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Zaber Launcher

This article describes how Zaber Motion Library (ZML) interacts with Zaber Launcher.

Serial port sharing

Multiple programs can share access to a single serial port and daisy chain when using Zaber Motion Library (ZML) in conjunction with Zaber Launcher.

Traditionally only one program can access a serial port. The first program to open a serial port locks the port, and other programs can only access the port after the first program closes the port.

However, if you add the serial port to Zaber Launcher, it shares that port with any scripts or programs written using Zaber Motion Library. Zaber Launcher uses an intermediate process called zaber_message_router to control access to serial ports. When a program instructs ZML to open a serial port, ZML first checks for the message router and, if present, opens the port using the message router. The message router will route replies back to the program that sent the command. For example, you can have a script running that controls the stages while using Zaber Launcher to monitor their current positions.

Zaber Launcher must be running for sharing to work. Closing Zaber Launcher will result in Zaber Motion Library losing the connection to the port and throwing an exception. If Zaber Launcher is not running, Zaber Motion Library opens the port directly and assumes exclusive ownership.

If you want to bypass the message router, use the @method OpenSerialPortDirectly method when opening the serial port.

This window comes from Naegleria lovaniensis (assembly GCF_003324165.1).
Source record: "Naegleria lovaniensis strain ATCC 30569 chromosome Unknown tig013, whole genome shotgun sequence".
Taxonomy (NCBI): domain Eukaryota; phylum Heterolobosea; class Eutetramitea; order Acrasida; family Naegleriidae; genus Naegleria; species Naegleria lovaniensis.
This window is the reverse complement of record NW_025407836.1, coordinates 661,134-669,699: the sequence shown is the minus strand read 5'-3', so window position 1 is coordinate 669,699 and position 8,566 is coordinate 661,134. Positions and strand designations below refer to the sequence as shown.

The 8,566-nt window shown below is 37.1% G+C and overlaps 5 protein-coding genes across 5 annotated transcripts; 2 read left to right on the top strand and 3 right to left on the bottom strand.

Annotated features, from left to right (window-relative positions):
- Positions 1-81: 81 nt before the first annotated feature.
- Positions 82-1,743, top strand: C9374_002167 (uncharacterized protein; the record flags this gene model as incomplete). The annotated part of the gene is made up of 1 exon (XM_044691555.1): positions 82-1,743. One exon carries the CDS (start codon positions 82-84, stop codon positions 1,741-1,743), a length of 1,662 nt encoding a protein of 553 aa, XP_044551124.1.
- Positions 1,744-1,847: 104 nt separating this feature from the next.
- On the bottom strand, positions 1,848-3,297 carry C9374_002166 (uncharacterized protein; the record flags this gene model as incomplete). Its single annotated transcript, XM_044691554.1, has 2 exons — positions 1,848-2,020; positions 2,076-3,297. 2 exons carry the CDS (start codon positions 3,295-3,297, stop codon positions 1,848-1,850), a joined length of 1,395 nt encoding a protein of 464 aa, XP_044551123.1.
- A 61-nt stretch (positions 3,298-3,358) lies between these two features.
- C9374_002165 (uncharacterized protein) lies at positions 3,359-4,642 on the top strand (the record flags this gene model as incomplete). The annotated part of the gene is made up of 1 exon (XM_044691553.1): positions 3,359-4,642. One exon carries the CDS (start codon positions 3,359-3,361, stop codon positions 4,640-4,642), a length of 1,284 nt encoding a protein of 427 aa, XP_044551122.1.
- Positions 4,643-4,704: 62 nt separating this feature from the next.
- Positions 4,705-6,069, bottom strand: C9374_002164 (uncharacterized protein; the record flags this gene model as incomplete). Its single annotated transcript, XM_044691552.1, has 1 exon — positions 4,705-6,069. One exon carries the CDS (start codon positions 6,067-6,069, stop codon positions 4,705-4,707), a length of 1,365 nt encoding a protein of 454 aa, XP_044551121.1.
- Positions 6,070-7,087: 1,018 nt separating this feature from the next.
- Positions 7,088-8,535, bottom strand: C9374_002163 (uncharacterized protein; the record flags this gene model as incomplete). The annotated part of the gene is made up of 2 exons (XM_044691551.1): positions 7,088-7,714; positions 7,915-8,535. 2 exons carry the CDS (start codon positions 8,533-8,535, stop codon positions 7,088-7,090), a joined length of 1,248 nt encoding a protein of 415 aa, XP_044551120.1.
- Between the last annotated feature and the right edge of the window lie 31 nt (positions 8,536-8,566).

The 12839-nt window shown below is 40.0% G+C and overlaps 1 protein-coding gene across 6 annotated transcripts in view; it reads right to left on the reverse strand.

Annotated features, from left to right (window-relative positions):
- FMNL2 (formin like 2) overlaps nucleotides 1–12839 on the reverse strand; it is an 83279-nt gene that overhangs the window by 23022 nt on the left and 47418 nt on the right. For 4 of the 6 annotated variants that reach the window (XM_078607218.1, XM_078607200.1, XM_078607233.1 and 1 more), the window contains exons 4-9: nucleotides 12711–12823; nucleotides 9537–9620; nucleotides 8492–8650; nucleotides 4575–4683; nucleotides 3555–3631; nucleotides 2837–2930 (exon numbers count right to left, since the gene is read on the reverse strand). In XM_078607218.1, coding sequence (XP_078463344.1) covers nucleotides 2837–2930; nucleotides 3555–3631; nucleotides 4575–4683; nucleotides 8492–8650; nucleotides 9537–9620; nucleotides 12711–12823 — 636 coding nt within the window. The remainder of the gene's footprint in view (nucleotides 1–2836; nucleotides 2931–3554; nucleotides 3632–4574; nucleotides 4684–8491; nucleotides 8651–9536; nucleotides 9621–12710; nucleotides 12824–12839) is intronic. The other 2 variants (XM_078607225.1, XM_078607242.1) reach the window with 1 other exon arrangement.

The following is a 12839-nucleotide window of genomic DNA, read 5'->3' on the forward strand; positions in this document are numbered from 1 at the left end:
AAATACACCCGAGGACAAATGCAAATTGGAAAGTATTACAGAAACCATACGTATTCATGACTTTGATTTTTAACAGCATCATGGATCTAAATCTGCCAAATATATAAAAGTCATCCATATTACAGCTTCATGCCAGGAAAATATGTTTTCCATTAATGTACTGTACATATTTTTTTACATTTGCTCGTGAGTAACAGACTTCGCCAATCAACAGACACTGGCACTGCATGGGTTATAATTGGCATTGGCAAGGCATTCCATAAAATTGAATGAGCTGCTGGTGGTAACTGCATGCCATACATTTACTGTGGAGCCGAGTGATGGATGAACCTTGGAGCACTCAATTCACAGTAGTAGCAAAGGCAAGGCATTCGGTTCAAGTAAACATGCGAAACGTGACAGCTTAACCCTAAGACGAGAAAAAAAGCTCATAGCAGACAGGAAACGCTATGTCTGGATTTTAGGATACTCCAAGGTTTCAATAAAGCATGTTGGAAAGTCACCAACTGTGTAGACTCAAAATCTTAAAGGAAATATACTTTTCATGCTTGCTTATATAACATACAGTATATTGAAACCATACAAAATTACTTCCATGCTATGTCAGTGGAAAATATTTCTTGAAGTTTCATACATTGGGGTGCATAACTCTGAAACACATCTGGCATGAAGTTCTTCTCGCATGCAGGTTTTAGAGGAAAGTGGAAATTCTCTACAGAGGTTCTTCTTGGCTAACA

Network Sharing

Zaber Motion Library can connect to a remote Zaber Launcher that has Network Sharing enabled. Using this functionality your program can control devices connected to a serial port of another computer in your Local Area Network.

In order to connect you need to specify the Hostname of the remote computer and the TCP/IP port. Both values are displayed on Network Sharing tab in Zaber Launcher. Additionally, specify which serial port you'd like to connect to. You can only connect to serial ports that are added to Zaber Launcher's connections.

In the following example Hostname is LAB_PC10, TCP/IP port is 11421, and serial port is COM3.

with Connection.open_network_share("LAB_PC10", 11421, "COM3") as connection:
    device_list = connection.detect_devices()
    print("Found {} devices".format(len(device_list)))

    # The rest of your program goes here (indented)
using (var connection = Connection.OpenNetworkShare("LAB_PC10", 11421, "COM3")) {
    var deviceList = connection.DetectDevices();
    Console.WriteLine($"Found {deviceList.Length} devices.");

    // The rest of your program goes here
const connection = await Connection.openNetworkShare('LAB_PC10', 11421, 'COM3');
try {
    const deviceList = await connection.detectDevices();
    console.log(`Found ${deviceList.length} devices.`);

    // The rest of your program goes here
} finally {
    // Close the port to allow Node.js to exit
    await connection.close();
try (Connection connection = Connection.openNetworkShare("LAB_PC10", 11421, "COM3")) {
    Device[] deviceList = connection.detectDevices();
    System.out.println(String.format("Found %d devices.", deviceList.length));

    // The rest of your program goes here
connection = Connection.openNetworkShare('LAB_PC10', 11421, 'COM3');
    deviceList = connection.detectDevices();
    fprintf('Found %d devices.\n', deviceList.length);

    % The rest of your program goes here

catch exception
Connection connection = Connection::openNetworkShare("LAB_PC10", 11421, "COM3");

std::vector<Device> deviceList = connection.detectDevices();
std::cout << "Found " << deviceList.size() << " devices." << std::endl;

// The rest of your program goes here

In case of an error make sure that the remote computer is reachable from your computer and Network Sharing in Zaber Launcher is enabled. Contact your IT department to help you diagnose network issues.